What? This old thing?

A guide to Boston's secret trove of peculiar artifacts
By JACQUELINE HOUTON  |  August 27, 2008


Glossy guidebooks often extol Boston as one of America’s most “European” cities, a euphemism that means that we’re . . . you know, wicked old. But for a town that incorporated way back in 1630, we look pretty damn good for our age — and what’s more, we use our years to our advantage. While other cities bulldoze buildings after only a few decades, we bedeck our centuries-old edifices with bronze plaques, call our crumbling cobblestone streets charming, and use our rich history to rake in the tourist dollars.

But the Freedom Trail, our many museums, and other well-trod tourist stops hardly have a monopoly on historical treasures. Much of the oldest and most valuable stuff ends up at the area’s archives, less-familiar but fascinating institutions that are kind of like our collective civic attic. While you could spend hours rifling through the junk upstairs at your great-aunt Gertrude’s without ever finding even one item worth a 90-second spot on Antiques Roadshow, these carefully cataloged collections allow us to peer into the past (and occasionally lay hands on it) without having to brave clinging cobwebs or the musty stench of mothballs. From the papers of presidents to the diaries of everyday folk whose names have been forgotten, Boston’s archives offer researchers intimate insight into bygone eras. And the treasures they preserve aren’t just rich in history — sometimes they’re downright freaky. We’ve tracked down some of the weirdest artifacts from the archives’ collections, and the strange stories behind them — from a Continental Army cross-dresser, to a Founding Father’s shocking scheme for cooking his Christmas bird, to an author who devoted himself to his story (literally) — are well worth dusting off.

Where to dig it
Many of these antiquarian treasure chests open reluctantly. Some operate by appointment only, and artifacts are sometimes stored off-site, so call ahead and check out the online catalogs before making a visit.

For security's sake, be prepared to fill out a brief application, show ID, and check your bags — nobody wants these treasures wandering off. Laptops and pencils are generally welcome, but pens are verboten to prevent any indelible accidents, and don't you dare let your cell phone's ring tone disturb the peace of the reading room.

BOSTON ATHENAEUM | 10 1/2 Beacon Street, 617.227.0270 | open Mon, from 8:30 am to 8 pm; Tues through Fri, from 8:30 am to 5:30 pm; and Sat, from 9 am to 4 pm (except during summer) | reference@bostonathenaeum.org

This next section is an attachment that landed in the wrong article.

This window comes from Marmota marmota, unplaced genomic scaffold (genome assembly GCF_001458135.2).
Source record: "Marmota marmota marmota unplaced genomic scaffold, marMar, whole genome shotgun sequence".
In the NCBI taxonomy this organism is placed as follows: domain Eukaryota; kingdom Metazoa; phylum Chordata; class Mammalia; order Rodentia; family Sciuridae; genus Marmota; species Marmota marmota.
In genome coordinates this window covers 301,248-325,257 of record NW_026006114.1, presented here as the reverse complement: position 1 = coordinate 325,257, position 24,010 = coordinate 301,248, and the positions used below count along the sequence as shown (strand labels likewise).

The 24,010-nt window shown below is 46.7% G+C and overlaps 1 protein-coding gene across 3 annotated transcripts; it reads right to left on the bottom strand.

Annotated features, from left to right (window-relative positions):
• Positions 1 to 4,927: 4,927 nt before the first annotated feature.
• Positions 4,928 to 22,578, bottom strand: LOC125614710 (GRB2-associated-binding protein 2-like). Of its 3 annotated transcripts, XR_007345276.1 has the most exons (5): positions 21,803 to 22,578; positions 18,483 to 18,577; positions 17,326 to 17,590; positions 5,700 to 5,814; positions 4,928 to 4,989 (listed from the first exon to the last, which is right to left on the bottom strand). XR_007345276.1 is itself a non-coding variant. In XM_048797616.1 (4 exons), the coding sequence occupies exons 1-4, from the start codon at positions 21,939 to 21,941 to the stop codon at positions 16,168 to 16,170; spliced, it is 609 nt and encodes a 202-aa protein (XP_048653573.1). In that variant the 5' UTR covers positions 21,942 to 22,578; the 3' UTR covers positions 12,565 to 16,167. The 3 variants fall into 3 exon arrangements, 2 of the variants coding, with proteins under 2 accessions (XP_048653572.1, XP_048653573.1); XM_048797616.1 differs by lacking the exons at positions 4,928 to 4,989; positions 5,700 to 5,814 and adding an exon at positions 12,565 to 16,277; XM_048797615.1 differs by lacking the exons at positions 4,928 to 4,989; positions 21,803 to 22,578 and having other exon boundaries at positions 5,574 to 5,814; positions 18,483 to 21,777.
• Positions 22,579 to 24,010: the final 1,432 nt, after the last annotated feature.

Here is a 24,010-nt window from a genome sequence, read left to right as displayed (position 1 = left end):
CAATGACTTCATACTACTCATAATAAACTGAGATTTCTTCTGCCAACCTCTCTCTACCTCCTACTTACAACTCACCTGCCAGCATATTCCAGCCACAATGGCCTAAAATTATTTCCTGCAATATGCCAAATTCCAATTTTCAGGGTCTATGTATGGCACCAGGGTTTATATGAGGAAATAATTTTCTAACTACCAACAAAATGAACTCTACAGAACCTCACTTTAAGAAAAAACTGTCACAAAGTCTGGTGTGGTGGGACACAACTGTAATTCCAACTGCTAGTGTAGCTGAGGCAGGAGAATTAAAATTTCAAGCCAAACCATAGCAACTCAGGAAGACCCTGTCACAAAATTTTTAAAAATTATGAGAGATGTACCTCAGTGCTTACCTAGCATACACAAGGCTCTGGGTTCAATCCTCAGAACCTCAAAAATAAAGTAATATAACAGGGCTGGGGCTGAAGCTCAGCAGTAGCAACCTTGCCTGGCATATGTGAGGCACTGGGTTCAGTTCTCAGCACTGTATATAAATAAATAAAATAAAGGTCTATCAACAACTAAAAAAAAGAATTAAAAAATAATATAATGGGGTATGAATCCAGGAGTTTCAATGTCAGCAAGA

BOSTON PUBLIC LIBRARY | Department of Rare Books and Manuscripts, third floor of the McKim Building, 700 Boylston Street, 617.536.5400 | open Mon through Fri, from 9:15 am to 4:45 pm | rarebooks@bpl.org

BOSTONIAN SOCIETY | 15 State St, Boston, 617.720.1713 x12 | open Tues through Thurs, from 10 am to 3:30 pm | library@bostonhistory.org

HOUGHTON LIBRARY | at Harvard, Harvard Yard facing Quincy St, Cambridge, 617.495.2441 | open Mon and Wed through Fri, from 9 am to 5 pm; Tues, from 9 am to 8 pm, and Sat, from 9 am to 1 pm | houghref@fas.harvard.edu

HOWARD GOTLIEB ARCHIVAL RESEARCH CENTER | at BU, 771 Comm Ave, Boston, 617.353.3696 | open Mon through Fri, from 9 am to 3:45 pm | archives@bu.edu

MASSACHUSETTS HISTORICAL SOCIETY | 1154 Boylston Street, Boston, 617.536.1608 | open Mon, Tues, Wed, and Fri, from 9 am to 4:45 pm; Thurs, from 9 am to 7:45 pm; and Sat, from 9 am to 4 pm | library@masshist.org

SCHLESINGER LIBRARY | at Harvard's Radcliffe Institute for Advanced Study, 10 Garden Street, Cambridge, 617.495.8647 | open Mon, Tues, and Fri, from 9:30 am to 5 pm; Wed and Thurs, from 9:30 am to 10 pm; and Sat, from 10 am to 4 pm

Better late than never
Though its libraries boast 15 million books today, Harvard started out with a mere 400 volumes, bequeathed to the two-year-old college by a clergyman in 1638. In exchange, John Harvard got to lend his name to our most venerable institution of higher learning — not bad for a guy who keeled over from consumption 16 months after he arrived in New England. However, his legacy was nearly flambéed by a 1764 fire, which incinerated all but one of the original books.

The HOUGHTON LIBRARY has the only known survivor, a 1634 edition of The Christian Warfare Against the Devil, World, and Flesh, a screed brimming with brimstone that escaped its own fiery end thanks to an absent-minded senior named Ephraim Briggs. When Briggs, who’d borrowed the book as part of his theological studies months before the fire, returned the tome to Harvard’s president the day after the blaze, it was quite overdue. Legend (popular among students, but inaccurate nonetheless) has it the president profusely thanked him for safeguarding the treasure — and then, in a show of priggishness that would have made its puritan founders proud, promptly expelled poor Ephraim for his delinquency.

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